RESIDENTS remain unconvinced about the Greener Grangetown project, despite council assurances over maintenance and parking.
Cardiff Council, Natural Resources Wales and Welsh Water are investing £2 million to improve rainwater management in the area. Rainwater is currently pumped through eight miles of pipes to the Vale of Glamorgan, where it is treated and pumped out to sea.
As well as completely re-paving the roads and pavements of 12 streets next to and including the Taff Embankment, rain gardens will be built on each street to catch and clean rain water before pumping it into the river.
“The gardens are certainly a positive thing but what about the maintenance? Who will maintain the shrubs and pick the litter out of the gardens? You can see just by driving down the embankment the council has reneged on their promise to rake the leaves, which have actually blocked the drains now, so there are vast pools of water,” said Stephen Hurlstone, of Taff Terrace, Grangetown.
Founder of the Cardiff Rivers Group, David King, said the slack may have to be picked up by his, and other, volunteer community groups.
“Cardiff council are reducing their spend on parks and maintenance which is why groups like Keep Grangetown Tidy and Cardiff Rivers are springing up. The council needs to be mindful that people are giving their time up for free,” said Mr King.
“The theory sounds good but the issue is who is going to maintain and look after it,” he added.
A council spokesperson said: “As is stated on the Greener Grangetown website, there is an 18-month contract in place with the contractors to look after the maintenance. It will be looked after by the council’s parks department after that period for the foreseeable future.”
The council cabinet has also reassured residents about parking in Grangetown.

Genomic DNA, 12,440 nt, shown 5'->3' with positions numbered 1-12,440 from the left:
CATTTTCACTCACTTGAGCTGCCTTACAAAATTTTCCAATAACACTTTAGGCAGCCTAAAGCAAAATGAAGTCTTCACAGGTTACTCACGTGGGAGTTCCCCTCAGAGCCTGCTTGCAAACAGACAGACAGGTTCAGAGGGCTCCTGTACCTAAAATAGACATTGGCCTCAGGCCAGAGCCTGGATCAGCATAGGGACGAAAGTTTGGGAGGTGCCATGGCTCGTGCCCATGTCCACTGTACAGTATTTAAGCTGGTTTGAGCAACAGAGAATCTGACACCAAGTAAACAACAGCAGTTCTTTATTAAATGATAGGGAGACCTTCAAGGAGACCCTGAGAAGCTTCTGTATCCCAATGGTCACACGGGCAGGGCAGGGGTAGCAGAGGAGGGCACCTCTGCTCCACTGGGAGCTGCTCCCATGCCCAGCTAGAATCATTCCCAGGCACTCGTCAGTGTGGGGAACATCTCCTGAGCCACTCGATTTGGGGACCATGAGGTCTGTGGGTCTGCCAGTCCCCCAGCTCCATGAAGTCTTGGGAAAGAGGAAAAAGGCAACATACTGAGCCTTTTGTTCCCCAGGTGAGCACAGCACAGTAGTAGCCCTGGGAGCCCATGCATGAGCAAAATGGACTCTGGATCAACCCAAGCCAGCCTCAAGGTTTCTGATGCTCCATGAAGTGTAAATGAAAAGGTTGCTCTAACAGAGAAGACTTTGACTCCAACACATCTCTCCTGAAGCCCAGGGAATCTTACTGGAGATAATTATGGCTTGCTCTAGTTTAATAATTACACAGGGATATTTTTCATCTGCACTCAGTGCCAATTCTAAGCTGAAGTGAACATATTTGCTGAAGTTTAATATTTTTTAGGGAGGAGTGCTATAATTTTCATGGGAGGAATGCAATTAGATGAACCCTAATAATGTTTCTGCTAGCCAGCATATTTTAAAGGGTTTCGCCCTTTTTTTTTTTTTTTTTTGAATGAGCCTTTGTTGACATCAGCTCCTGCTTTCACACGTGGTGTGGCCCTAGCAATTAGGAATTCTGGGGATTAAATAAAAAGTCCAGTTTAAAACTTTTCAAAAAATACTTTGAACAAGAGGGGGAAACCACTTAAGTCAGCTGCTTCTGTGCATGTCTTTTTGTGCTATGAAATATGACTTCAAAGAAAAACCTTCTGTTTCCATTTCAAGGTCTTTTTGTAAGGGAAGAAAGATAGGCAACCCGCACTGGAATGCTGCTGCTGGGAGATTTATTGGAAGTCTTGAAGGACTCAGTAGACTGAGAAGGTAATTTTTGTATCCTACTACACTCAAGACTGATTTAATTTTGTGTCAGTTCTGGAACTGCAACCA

“Commuter parking is a significant issue for Grangetown residents so we are planning to introduce 50% residents parking on Aber Street, Abercynon Street, Bargoed Street, Clydach Street, Taff Terrace, Ystrad Street and the main stretch of Taff Embankment,” said Councillor Ramesh Patel, cabinet member for transport, planning and sustainability.
Some residents, however, remain unconvinced.
“Quite a lot of people from Corporation Road park on this street. Most houses here have about two cars,” said Emily Lowery, of Taff Terrace, Grangetown.
Mr Hurlstone agreed.
“Taff Terrace is the one street with the exception of Aber street that is two way. I don’t think that they have taken that into account. It’s just not wide enough for two cars to pass. Having this as the only way out to Corporation Road is crazy,” he said.
“Taff Embankment is absolutely chockablock full of cars so two cars cannot pass. The guys who work over the bay park here and walk, or open their boots and take out their folding bikes and cycle the rest of the way.”
Some residents are worried that the 50% parking plan could create other problems.
“How will people without a great deal of disposable income cope with the permit prices? Who is going to decide which 50% get the parking?” asked Mr Hurlstone.
The rainwater project starts this week with the river embankment before moving on to residential streets early next year. It is due to be completed in late 2017.
- The Greener Grangetown project covers Aber Street, Abercynon Street, Bargoed Street, Blaenclydach Street, Coedcae Street, Clydach Street, Cymmer Street, Ferndale Street, Llanbradach Street, Taff Embankment, Taff Terrace and Ystrad Street.